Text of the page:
Price tennis court repair becomes a team sport
Just a few weeks ago, the Price City tennis courts were in danger of closing down at the end of October to pave the way for an expansion of recreation activities at Washington Park, including a new pool at the city's Desert Wave Pool complex.
But a group of people looking to keep the courts open to the public decided to take action. They formed a committee to save the tennis courts and began reaching out to the Price City Council, Carbon School District, Carbon County Commissioners and many other entities looking for each to lend a helping hand in keeping the courts open at least until a long term plan can be put into place.
The committee's hard work has certainly been on showcase as many tennis players, both from the public and Carbon High tennis teams, and other concerned citizens have converged on meetings to show their support of keeping tennis going strong in the area. Spending hours looking for bids from contractors to do resurfacing on the courts, trying to engage a number of local and county entities to become involved in the project and examining the exact conditions of the current courts are just some of the main areas the committee has been working on.
That show of solidarity has seemed to pay off as Price City, Carbon School District and Carbon County have all agreed, in some form or another, to help out the committee in ensuring that courts will have some place in the area now and in the future.
The committee appeared in front of the Carbon School District board and the Price City Council last week to give an update on the project and discuss possible forms of funding that the two entities could become involved with. Robert Richens, who is one of the main representatives of the tennis courts committee, told the city council and the school board both that the condition of the current courts may be in far worse condition than previously thought.
"The number of cracks (on the courts) are almost double than what was first thought," Richens explained.
Despite that knowledge, Richens said the school board needed to make a decision on getting involved noting the request from the Price City Council that the committee present a final plan for the tennis courts by the end of the month.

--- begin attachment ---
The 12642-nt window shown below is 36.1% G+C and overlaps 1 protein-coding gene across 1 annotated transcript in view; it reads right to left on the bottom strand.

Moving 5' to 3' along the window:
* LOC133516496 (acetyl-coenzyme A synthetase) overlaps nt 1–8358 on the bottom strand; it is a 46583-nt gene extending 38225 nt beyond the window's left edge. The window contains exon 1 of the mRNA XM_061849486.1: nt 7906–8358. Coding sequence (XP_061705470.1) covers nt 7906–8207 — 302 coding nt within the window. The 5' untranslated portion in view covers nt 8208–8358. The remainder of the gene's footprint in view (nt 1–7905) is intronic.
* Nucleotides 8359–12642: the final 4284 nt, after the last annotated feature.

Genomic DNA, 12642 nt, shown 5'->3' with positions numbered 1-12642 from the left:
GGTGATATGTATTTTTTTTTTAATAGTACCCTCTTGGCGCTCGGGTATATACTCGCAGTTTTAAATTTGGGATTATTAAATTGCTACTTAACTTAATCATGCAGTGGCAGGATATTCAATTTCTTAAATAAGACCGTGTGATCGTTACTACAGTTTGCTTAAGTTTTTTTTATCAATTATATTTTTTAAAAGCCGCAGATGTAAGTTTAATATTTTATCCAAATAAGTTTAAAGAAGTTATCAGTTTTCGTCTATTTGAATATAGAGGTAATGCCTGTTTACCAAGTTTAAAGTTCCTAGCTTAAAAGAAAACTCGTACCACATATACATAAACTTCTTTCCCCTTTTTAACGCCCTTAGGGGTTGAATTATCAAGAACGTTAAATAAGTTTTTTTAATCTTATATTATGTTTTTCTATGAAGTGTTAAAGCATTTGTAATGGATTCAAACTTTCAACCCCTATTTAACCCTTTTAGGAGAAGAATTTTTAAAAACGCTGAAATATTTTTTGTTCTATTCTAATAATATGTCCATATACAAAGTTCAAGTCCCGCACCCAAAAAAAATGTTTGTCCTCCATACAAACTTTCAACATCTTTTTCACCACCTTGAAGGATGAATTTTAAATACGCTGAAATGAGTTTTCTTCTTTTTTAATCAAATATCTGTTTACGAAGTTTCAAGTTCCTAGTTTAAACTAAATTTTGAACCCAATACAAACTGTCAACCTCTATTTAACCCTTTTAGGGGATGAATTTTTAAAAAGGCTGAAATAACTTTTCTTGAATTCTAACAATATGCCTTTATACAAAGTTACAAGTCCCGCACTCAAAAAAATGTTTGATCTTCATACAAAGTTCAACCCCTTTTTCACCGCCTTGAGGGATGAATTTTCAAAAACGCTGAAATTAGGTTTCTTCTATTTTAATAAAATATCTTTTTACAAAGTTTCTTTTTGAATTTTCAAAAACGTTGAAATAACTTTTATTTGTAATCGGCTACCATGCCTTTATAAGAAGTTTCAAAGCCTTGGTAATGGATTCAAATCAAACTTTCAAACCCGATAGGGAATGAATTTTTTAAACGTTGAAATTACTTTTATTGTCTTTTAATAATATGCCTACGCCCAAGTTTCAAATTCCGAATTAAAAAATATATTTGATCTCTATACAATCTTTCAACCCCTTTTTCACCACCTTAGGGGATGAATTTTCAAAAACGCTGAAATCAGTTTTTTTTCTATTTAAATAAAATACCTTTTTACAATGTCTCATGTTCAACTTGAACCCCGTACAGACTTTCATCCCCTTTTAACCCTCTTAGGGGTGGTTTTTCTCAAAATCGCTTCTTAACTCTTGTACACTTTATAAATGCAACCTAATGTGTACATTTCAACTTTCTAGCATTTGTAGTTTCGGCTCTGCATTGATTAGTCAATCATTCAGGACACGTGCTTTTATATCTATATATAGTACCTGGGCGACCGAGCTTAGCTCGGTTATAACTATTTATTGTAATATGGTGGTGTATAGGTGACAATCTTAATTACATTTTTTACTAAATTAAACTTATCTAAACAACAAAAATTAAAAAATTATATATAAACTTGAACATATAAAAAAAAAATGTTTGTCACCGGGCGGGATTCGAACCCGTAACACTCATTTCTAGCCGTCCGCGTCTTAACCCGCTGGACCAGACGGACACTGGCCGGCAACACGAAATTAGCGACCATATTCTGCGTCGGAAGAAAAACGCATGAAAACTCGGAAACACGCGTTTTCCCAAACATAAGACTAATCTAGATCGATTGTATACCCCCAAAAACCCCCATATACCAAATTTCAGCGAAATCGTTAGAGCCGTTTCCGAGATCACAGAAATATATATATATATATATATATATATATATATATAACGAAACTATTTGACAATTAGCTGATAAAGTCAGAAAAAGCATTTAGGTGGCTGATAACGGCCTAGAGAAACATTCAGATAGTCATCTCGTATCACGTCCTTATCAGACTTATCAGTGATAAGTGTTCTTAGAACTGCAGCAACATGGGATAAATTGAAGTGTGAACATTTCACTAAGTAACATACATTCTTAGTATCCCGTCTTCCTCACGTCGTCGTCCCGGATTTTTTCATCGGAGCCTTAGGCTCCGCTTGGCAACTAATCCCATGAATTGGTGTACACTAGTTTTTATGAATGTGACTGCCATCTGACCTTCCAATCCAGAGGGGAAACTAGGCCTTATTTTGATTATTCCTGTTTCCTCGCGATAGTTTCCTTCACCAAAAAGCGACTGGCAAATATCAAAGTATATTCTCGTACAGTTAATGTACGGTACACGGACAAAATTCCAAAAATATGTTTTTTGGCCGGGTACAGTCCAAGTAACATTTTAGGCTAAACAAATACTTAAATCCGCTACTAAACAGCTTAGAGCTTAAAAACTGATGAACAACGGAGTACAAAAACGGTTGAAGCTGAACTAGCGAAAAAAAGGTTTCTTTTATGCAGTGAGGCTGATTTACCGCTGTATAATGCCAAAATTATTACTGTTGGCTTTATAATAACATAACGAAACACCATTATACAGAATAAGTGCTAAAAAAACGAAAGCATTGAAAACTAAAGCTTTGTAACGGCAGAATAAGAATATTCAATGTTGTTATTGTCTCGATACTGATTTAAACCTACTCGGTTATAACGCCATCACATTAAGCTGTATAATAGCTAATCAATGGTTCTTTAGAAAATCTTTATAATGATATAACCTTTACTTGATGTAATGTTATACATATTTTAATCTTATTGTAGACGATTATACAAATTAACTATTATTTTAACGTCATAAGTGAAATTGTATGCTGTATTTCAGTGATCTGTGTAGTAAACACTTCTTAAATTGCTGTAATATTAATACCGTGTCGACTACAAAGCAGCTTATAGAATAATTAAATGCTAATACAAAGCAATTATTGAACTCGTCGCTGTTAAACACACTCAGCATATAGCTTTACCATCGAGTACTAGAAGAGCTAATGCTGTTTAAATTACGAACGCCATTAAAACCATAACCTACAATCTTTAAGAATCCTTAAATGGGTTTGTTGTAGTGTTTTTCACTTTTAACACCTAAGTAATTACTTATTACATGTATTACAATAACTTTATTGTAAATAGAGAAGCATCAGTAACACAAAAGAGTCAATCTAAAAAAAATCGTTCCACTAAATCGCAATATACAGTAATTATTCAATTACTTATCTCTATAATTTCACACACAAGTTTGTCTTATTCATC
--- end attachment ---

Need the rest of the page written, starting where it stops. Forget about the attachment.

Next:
He submitted a plan along with bids for resurfacing work that would see both Price City and Carbon School District enter into a memorandum of understanding (MOU) allocating funding up to $17,500 each to cover the cost of the work. By working together on this, Richens continued, the courts could be kept open for a period of up to three years.
"This makes it as cost effective as possible with all of the entities involved," he said.
Some school board members, including Wayne Woodward, had questions about how the city's expansion of recreation activities at Washington Park would play into keeping the courts open for up to three more years. Price City Councilman Jeff Nielson, who is working as a liaison for the Price City with the tennis courts committee, said that the city council is committed to helping keep the courts open until a long term master plan for tennis courts can be set into motion.
Both Price City and the Carbon School Board passed unanimous votes for an MOU and funding from each for $17,500.
This plan of action also allows for everyone involved in the project to look at the tennis courts from a long term perspective as the county has announced that it would help fund a project to build new courts for the long term. Richens said the county has agreed to help fund one third of the total costs for a long term project or up to $150,000 with the possibility for adding more to the funding dependent upon how much Price City and Carbon School District are willing to spend. While the county would help provide funding for the project, Richens said they requested not to be responsible for the required maintenance of the courts.
With both a short term plan to keep the courts open and the beginnings of a long term plan with the county offering to fund part of the project, the hard work is beginning to pay off for those involved with the tennis courts committee. When the school board passed their unanimous vote supporting an MOU with Price City, tennis committee supporters broke out into a large applause.
"We're getting close," said committee member Nick Mahlers shortly after the school board meeting.
Bringing all of the entities involved with keeping open the tennis courts has been a whirlwind of work, but has shown plenty of signs of paying off in the end, Richens said.
"It's been pretty enlightening to see all of the groups come together for this project," he said.
The committee will again be present at the Price City Council meeting next Wednesday to give their final report on the plans to keep the tennis courts open.